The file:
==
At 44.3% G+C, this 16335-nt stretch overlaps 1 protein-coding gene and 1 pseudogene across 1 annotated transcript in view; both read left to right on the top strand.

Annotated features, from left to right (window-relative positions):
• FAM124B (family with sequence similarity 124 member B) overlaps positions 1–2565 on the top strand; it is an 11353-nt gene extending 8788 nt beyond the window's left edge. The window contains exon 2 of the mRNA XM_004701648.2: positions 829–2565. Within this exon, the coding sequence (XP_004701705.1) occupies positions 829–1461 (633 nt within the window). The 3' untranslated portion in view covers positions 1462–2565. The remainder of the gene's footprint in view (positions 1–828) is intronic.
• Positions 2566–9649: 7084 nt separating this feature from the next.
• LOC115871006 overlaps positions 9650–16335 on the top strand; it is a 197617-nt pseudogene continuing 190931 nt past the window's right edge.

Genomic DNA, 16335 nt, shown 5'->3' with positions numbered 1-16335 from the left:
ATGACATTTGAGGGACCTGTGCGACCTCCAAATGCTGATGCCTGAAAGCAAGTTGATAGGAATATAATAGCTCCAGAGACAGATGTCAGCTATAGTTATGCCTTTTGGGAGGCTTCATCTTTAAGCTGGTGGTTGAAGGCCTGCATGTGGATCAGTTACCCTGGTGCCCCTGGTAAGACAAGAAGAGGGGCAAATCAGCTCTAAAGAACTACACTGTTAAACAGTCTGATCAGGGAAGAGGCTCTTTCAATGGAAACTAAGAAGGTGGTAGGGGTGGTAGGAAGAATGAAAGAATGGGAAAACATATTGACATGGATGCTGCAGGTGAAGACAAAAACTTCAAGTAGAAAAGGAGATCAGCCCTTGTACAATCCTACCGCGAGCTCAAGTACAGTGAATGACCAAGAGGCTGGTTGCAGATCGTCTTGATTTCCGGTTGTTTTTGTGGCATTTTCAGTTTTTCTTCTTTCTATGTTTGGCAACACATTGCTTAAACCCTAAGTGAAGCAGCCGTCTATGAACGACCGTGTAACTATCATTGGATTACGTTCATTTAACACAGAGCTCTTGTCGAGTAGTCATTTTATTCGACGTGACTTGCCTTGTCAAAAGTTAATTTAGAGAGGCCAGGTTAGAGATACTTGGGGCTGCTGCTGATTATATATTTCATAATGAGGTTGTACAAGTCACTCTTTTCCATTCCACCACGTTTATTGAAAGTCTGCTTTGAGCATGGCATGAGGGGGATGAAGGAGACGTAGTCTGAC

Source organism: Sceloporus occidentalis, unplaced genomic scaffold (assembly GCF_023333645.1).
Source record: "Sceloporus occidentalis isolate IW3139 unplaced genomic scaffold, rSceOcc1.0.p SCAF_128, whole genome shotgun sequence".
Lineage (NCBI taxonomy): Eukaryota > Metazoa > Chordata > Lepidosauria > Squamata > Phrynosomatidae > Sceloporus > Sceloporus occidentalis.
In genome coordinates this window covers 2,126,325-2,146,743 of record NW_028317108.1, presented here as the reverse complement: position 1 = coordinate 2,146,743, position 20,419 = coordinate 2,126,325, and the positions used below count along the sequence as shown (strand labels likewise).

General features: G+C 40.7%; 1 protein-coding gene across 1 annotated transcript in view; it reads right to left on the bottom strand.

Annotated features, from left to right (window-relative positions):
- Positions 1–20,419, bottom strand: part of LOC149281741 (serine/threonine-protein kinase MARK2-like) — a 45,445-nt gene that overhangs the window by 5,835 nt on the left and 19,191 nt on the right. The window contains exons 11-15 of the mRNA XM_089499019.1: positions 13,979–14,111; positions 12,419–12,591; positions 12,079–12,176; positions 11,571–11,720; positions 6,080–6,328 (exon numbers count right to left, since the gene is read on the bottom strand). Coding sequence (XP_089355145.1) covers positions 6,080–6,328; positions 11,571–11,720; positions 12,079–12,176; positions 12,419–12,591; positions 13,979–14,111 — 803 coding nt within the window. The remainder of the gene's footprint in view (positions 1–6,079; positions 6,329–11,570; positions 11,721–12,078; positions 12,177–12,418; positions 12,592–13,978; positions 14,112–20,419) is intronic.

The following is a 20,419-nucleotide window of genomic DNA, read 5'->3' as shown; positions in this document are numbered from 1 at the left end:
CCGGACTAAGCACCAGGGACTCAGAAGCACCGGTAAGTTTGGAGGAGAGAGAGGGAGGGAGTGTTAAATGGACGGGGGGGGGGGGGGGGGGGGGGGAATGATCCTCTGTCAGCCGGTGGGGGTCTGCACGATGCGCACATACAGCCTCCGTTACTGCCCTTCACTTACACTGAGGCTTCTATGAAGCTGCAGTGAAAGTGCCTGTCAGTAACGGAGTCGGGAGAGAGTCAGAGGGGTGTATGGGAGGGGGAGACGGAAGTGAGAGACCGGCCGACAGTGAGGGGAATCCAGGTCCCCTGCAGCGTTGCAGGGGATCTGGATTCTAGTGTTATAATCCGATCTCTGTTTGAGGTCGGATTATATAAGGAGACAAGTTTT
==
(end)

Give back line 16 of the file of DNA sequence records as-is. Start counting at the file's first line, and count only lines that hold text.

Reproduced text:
CCGGACTAAGCACCAGGGACTCAGAAGCACCGGTAAGTTTGGAGGAGAGAGAGGGAGGGAGTGTTAAATGGACGGGGGGGGGGGGGGGGGGGGGGGAATGATCCTCTGTCAGCCGGTGGGGGTCTGCACGATGCGCACATACAGCCTCCGTTACTGCCCTTCACTTACACTGAGGCTTCTATGAAGCTGCAGTGAAAGTGCCTGTCAGTAACGGAGTCGGGAGAGAGTCAGAGGGGTGTATGGGAGGGGGAGACGGAAGTGAGAGACCGGCCGACAGTGAGGGGAATCCAGGTCCCCTGCAGCGTTGCAGGGGATCTGGATTCTAGTGTTATAATCCGATCTCTGTTTGAGGTCGGATTATATAAGGAGACAAGTTTT